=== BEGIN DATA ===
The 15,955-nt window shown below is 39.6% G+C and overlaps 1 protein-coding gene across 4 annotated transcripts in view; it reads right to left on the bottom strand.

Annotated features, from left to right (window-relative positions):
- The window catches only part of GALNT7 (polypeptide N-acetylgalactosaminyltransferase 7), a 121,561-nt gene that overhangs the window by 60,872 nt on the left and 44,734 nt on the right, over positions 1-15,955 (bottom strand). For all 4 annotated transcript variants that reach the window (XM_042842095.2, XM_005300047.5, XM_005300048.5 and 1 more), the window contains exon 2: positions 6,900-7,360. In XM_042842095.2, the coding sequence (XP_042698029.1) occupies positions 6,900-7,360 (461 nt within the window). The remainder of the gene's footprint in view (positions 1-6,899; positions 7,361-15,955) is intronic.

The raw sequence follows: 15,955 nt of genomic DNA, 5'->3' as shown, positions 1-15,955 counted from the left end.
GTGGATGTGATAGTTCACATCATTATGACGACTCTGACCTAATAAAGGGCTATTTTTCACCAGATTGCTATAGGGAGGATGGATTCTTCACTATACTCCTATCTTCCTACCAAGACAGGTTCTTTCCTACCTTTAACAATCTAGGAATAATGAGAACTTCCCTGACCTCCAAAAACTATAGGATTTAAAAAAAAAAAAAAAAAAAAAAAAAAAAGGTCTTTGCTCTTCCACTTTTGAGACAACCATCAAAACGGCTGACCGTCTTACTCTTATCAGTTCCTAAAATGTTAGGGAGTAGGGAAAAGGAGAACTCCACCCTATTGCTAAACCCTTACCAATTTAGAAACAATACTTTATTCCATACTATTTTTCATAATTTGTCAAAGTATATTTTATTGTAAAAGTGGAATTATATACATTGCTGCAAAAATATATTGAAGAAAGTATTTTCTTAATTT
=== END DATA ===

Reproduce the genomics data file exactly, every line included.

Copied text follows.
The 15,955-nt window shown below is 39.6% G+C and overlaps 1 protein-coding gene across 4 annotated transcripts in view; it reads right to left on the bottom strand.

Annotated features, from left to right (window-relative positions):
- The window catches only part of GALNT7 (polypeptide N-acetylgalactosaminyltransferase 7), a 121,561-nt gene that overhangs the window by 60,872 nt on the left and 44,734 nt on the right, over positions 1-15,955 (bottom strand). For all 4 annotated transcript variants that reach the window (XM_042842095.2, XM_005300047.5, XM_005300048.5 and 1 more), the window contains exon 2: positions 6,900-7,360. In XM_042842095.2, the coding sequence (XP_042698029.1) occupies positions 6,900-7,360 (461 nt within the window). The remainder of the gene's footprint in view (positions 1-6,899; positions 7,361-15,955) is intronic.

The raw sequence follows: 15,955 nt of genomic DNA, 5'->3' as shown, positions 1-15,955 counted from the left end.
GTGGATGTGATAGTTCACATCATTATGACGACTCTGACCTAATAAAGGGCTATTTTTCACCAGATTGCTATAGGGAGGATGGATTCTTCACTATACTCCTATCTTCCTACCAAGACAGGTTCTTTCCTACCTTTAACAATCTAGGAATAATGAGAACTTCCCTGACCTCCAAAAACTATAGGATTTAAAAAAAAAAAAAAAAAAAAAAAAAAAAGGTCTTTGCTCTTCCACTTTTGAGACAACCATCAAAACGGCTGACCGTCTTACTCTTATCAGTTCCTAAAATGTTAGGGAGTAGGGAAAAGGAGAACTCCACCCTATTGCTAAACCCTTACCAATTTAGAAACAATACTTTATTCCATACTATTTTTCATAATTTGTCAAAGTATATTTTATTGTAAAAGTGGAATTATATACATTGCTGCAAAAATATATTGAAGAAAGTATTTTCTTAATTT